RALEIGH, N.C. – Following practice on Sunday, Carolina Hurricanes head coach Kirk Muller hypothetically pondered what a perfect game would look like from his team.
On the heels of earning five out of a possible six points after the Hurricanes’ most recent three home games – two wins and a shootout loss – the team is returning previously injured players to the lineup and looking to continue earning more wins than losses.
Whether the lineup configurations may or may not change drastically remains unclear, and is always a daily decision that Muller and his staff have to determine, even up until game time.
However, what hasn’t and will never change is the type of game Carolina will play under Muller’s watch and what ideal game scenarios look like.
“I think what you’re really looking for is that you’re competing,” Muller started off in describing play in the defensive end.
“You’re playing well and on the right side of the puck. Meaning – in the defensive zone no one gets beat one-on-one – you’re on the right side of the puck defending.
The Hurricanes coach then transitioned to what his team’s play would be like in the middle of the ice surface next.
“Neutral zone – limited turnovers,” he continued.
“It’s all about puck placement and getting into the areas that you’re able to go and receive it again or you can attack with it. You don’t have to give it up.”
Then finally, he envisioned what optimal play in the opponent’s zone would entail.
“Then offensively, you’d like to get up to, basically above 15 scoring chances for (per period). Scoring chances against, you’d like to keep at 12 and below.”
He then summarized it all in an executive summary-like format.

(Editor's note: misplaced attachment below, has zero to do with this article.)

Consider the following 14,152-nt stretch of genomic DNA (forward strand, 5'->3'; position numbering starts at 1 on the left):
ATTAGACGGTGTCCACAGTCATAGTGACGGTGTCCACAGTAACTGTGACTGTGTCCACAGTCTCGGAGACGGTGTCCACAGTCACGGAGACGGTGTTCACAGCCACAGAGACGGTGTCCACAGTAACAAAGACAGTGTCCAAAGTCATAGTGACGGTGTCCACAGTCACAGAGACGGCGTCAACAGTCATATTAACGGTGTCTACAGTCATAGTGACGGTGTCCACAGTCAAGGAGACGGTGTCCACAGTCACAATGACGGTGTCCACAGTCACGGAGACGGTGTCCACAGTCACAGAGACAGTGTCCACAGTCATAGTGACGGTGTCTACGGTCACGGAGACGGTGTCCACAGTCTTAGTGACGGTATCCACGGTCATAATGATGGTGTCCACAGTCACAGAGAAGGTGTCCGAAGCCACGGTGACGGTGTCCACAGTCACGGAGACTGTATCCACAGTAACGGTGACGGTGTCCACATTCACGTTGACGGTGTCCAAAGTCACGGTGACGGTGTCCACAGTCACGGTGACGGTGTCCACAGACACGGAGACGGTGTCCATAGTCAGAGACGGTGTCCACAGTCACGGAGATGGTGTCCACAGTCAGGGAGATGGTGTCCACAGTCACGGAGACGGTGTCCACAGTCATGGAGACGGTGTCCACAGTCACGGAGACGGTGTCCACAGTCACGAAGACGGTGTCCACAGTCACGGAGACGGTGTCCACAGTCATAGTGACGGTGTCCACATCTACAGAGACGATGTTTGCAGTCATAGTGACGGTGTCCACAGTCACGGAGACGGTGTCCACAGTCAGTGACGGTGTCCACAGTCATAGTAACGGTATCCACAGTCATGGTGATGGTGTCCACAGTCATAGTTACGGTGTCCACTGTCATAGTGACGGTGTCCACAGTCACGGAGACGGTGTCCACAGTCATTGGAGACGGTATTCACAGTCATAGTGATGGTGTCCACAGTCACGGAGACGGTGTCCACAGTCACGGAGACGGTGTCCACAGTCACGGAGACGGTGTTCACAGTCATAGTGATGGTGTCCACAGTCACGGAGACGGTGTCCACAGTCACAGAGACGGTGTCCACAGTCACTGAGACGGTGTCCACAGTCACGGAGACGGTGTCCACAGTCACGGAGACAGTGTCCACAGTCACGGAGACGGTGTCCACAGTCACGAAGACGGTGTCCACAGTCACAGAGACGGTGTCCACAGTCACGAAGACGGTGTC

“You feel comfortable about your game when you’re always on the right side of the puck. You’re never getting in (odd-man) situations on the rush. Goaltending is strong.”
As he finished his train of thought, Muller was then asked if any of Carolina’s games played to date had come close to the vision he had of executing that type of a game plan.
“I don’t know if it was any one particular game, but I really thought (the game in) Toronto there, beating one of the top teams at the time in the East in Toronto,” Muller said.
“I thought we had a well-rounded game there.”
He then pondered a little further and referred to the Hurricanes’ most recent game against Minnesota, a 3-2 shootout loss, as one of those games in which he saw his team doing all the right things it needed to do.
“I thought last night was one of our best games this year,” Muller continued.
“They’re a good hockey team. We had to stay the course for the first 60 minutes. We started off trailing, we fought and found a way to fight back and tie it. I thought over 60 minutes last night, five-on-five, it was probably one of our best games this year.”
Even though being denied the second point during the shootout portion of the game, which Muller has at times described as a ‘whole different animal’ as part of completing a perfect game scenario, he felt good about where his team is at heading into the final two games of the team’s current home stand.
It’s all about vision and trying to get a collective of players, a team, to follow and buy into that vision and understand what success looks like if they really think about it.
Muller understands and knows what he’s looking for and believes his players have grasped the concept as they head into their next two games at home against the Colorado Avalanche and Anaheim Ducks.
For those watching from afar, this exercise should provide a clearer picture of what the Hurricanes image of a well-played game looks like.
Will it be perfect?
Maybe not, but at least knowing what the end game is and what it looks like from the bench leader’s perspective should help to ease some stress or frustration experienced while watching this team – at least it will for some anyway.